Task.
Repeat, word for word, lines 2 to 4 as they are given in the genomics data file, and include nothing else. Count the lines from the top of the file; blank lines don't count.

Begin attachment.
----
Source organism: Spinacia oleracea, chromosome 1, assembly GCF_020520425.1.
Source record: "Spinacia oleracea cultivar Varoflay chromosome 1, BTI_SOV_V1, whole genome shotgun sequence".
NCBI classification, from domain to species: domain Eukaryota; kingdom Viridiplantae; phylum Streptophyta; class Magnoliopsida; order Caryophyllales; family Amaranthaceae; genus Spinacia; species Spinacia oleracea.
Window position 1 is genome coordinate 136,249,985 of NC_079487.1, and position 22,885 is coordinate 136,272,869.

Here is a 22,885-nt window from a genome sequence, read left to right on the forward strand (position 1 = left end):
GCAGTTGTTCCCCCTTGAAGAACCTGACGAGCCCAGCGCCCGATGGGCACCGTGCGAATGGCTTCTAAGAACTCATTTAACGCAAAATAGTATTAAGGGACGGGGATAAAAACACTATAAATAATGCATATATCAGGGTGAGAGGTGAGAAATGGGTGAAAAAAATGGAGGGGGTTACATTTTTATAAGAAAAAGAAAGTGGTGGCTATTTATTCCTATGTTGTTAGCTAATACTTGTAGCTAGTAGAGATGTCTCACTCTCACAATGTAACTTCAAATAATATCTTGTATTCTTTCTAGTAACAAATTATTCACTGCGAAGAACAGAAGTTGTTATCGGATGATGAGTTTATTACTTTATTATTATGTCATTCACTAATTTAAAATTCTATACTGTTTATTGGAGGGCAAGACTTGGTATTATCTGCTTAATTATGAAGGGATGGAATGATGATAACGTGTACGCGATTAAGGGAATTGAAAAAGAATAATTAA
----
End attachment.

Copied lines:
Source record: "Spinacia oleracea cultivar Varoflay chromosome 1, BTI_SOV_V1, whole genome shotgun sequence".
NCBI classification, from domain to species: domain Eukaryota; kingdom Viridiplantae; phylum Streptophyta; class Magnoliopsida; order Caryophyllales; family Amaranthaceae; genus Spinacia; species Spinacia oleracea.
Window position 1 is genome coordinate 136,249,985 of NC_079487.1, and position 22,885 is coordinate 136,272,869.